Ok. It has been a long time since I posted last...actually, I'll be surprised if anyone actually reads this since I've basically abandoned the blogging principle of "if you don't blog at least 4 times per month, nobody really cares about your life anymore." I'm ok with that - the act of blogging today is a signal to myself that the I'm emerging from the warm, fuzzy, sleep-deprived, cocoon-like state I've been in for the past 8 weeks. I'm reaching out to the world again, and it feels good.
So...it has come to my attention that people are in the practice of writing their "birth story" and posting it for people to read...I've read a few, and they are alternately hilarious, heart wrenching or happily sweet. I read most of these birth stories before I actually had Sweet Baby Rea (for those of you who are unaware of this reference, it started in the town I was born.) and I'm pretty sure they are meant to bring women who have had babies closer together (as in, "Oh, that same thing happened to me!") and bring tears of terror and feelings of paralyzing dismay to women who have not had babies (as in, "Holy shit! That's going to happen to me??!?!).
I think now that I've experienced this "birthing" thing, one can expect to experience some degree of both camaraderie and terror over the course of the event. For me, the "course of the event" occurred over two days - ARay can tell you exactly how many hours I was in labor - I've heard the figure and I have chosen to have no recollection of it.
Not that it was horrible. I still find it crazy that people are designed to enter the world this beautiful and miraculous way. However, I still would like to give Adam and Eve a verbal lashing (while I was in labor, I felt more like throwing feces at them) for eating that dadblasted apple and making me experience the backlash of it (for those of you who are unaware of this reference, it started just after God created man).
At any rate, here's the abbreviated story. Little Miss Reagan was growing like a champ en utero. At 38 weeks, when I was measuring 41 weeks and my ultrasound showed that homegirl was likely to weigh 9+ pounds at term, my OB exclaimed to me, "You know, you really don't have to give it the 'old college try'. I can schedule a c-section today if you want!"
Um, thanks for the vote of confidence, Dr. V. You didn't freak me out at all.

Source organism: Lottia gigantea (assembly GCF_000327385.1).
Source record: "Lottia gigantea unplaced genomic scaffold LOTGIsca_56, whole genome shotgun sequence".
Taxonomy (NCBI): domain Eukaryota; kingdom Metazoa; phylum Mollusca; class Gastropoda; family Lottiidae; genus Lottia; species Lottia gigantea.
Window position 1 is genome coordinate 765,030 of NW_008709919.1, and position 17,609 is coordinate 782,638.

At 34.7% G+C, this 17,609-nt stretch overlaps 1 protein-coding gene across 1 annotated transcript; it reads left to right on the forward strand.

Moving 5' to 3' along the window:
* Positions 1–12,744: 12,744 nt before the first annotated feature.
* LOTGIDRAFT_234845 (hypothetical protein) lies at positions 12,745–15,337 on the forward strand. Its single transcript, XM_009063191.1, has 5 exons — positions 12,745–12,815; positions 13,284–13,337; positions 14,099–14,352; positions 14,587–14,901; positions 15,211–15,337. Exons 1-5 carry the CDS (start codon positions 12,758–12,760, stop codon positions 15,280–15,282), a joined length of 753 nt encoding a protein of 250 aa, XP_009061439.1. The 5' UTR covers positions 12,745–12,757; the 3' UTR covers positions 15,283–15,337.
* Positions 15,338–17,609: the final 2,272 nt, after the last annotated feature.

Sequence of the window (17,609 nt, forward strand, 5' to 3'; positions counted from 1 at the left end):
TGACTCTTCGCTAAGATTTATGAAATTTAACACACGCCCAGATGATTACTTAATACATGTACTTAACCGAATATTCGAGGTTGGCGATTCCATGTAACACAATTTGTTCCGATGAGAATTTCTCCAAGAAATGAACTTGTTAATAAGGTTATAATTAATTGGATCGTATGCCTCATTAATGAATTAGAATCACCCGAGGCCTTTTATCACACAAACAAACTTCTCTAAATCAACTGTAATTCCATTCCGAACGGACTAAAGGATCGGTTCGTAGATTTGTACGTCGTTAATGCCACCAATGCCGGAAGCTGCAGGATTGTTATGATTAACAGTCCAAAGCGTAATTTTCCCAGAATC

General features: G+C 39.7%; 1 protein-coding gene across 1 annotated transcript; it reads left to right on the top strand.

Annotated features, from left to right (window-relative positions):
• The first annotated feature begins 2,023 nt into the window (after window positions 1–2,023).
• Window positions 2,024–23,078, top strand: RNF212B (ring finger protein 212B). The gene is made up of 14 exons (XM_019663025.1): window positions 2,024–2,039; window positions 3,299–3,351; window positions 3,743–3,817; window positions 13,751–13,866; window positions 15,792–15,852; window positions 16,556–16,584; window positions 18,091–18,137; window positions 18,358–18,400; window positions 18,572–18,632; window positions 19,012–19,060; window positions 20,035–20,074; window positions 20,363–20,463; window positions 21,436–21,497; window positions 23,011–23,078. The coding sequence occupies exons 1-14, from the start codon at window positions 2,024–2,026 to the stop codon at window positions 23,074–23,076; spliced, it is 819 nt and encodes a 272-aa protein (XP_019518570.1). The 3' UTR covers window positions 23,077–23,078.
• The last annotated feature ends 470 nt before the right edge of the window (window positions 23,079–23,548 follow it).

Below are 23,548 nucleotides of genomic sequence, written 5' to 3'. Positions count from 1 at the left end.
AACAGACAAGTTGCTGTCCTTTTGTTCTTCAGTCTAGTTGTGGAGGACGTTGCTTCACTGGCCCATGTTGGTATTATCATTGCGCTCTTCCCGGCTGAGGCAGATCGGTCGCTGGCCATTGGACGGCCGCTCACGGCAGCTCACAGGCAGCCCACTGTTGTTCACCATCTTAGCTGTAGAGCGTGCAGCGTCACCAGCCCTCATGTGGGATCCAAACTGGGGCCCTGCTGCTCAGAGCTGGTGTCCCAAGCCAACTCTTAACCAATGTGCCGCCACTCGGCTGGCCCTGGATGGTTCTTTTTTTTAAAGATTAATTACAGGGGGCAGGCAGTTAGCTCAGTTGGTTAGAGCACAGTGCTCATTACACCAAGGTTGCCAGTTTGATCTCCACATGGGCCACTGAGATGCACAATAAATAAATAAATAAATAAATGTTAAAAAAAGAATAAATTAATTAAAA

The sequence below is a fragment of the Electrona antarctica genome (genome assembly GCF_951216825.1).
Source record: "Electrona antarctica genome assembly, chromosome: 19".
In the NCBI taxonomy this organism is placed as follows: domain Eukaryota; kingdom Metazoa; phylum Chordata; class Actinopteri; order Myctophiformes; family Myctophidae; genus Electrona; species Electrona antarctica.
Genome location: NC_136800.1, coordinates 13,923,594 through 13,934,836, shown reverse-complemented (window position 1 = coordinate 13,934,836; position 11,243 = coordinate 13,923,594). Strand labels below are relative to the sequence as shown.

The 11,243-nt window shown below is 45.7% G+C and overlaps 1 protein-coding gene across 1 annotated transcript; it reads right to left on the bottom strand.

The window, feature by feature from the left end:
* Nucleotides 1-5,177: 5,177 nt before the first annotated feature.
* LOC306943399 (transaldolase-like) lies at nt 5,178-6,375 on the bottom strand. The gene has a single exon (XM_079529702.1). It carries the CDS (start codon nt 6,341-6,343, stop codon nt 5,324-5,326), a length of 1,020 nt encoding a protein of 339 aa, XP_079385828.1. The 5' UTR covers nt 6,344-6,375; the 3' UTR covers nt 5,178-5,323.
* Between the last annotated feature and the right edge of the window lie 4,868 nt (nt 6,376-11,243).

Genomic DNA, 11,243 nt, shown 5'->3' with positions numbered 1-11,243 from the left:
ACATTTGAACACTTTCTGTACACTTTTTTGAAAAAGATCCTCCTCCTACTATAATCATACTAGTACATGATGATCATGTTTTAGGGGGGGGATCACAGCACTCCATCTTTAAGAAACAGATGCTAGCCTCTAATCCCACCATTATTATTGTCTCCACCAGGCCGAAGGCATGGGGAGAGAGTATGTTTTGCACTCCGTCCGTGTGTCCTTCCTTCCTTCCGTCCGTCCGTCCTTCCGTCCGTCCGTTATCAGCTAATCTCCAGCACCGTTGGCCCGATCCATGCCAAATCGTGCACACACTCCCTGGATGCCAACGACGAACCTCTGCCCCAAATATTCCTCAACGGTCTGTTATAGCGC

Of course, having performed countless c-sections on dogs, cats, pigs, cows, sheep and goats, I had no desire whatsoever to have the same thing performed on myself. So we scheduled an induction, which, I knew about too, having given the experience of supplemental hormones to dogs in labor (perhaps unsurprisingly, none of mama dogs ever gave me any indication of what to expect). On Memorial Day, when my friends were eating hot dogs and corn on the cob, I was on an all liquid diet, hooked up to an IV with copious amounts of pitocin ("pit" as it's lovingly called by the L&D nurses) and alternately reading The Lion, Witch and the Wardrobe while reminding myself to breathe through the contractions.
As that day and the next dragged on, ARay would happily watch the monitors and exclaim, "Oh! That was a big contraction on the graph! Did you feel it?"
No honey, I didn't. Thanks for letting me know.
I would watch the clock and wait for the designated times where the nurse or doctor would check my cervix to see how I was progressing (no one tells you how much that's going to hurt, either...except for me - see, I just let the cat out of the bag! oops!) only to have a sinking feeling when they would smile while shaking their heads, saying "Still only 3 centimeters, honey. Don't worry, I've seen women go from 3 cm to 8 in an hour! This could still happen today!".
To that, I say: bullshit.
For everyone, labor is different. I happened to be a pansy when it came to the pain and one-on-top-of-the-other pace of my measly contractions. I demanded an epidural at 3 cm even though the nurse said it's usually done when women are between 4 and 5, and subsequently fell deeply in love with my anesthesiologist. At this point, I was pretty much positive I was going to end up having a c-section and could have cared less about making it to 4 centimeters. As it turned out, I was right, and I still thank Jesus for showing us that we can put drugs in the epidural space and make people feel like a million bucks.
The one pervading theme of my labor and delivery was unexpected. See, the History channel was having a 3 day mini-series called Hatfields & McCoys. Of course, my husband would watch it at night while I was trying to get comfortable in that ridiculous labor and delivery bed (no one tells you how horrible that thing is either, so there you go, another cat let out of the bag). I kept thinking that maybe bringing a baby into the world amidst the sounds of West Virginian hillbillies feuding and killing each other was less than optimal, but, as it turned out, everyone in the hospital was watching it. The nurses would come to check on me during commercials, and sit on my bed and watch the next segment with us. My doctor had intended to come check me at 7 pm on the 29th and get the c-section train rolling, but instead, we all watched the last installment of Hatfields and McCoys together, and for that reason, our little munchkin entered the world at 10:44 pm on May 29 - almost exactly 45 minutes after the show ended.
The scrub nurse recommended that we change her name to Hattie Mac in honor of the miniseries.
I seriously considered it.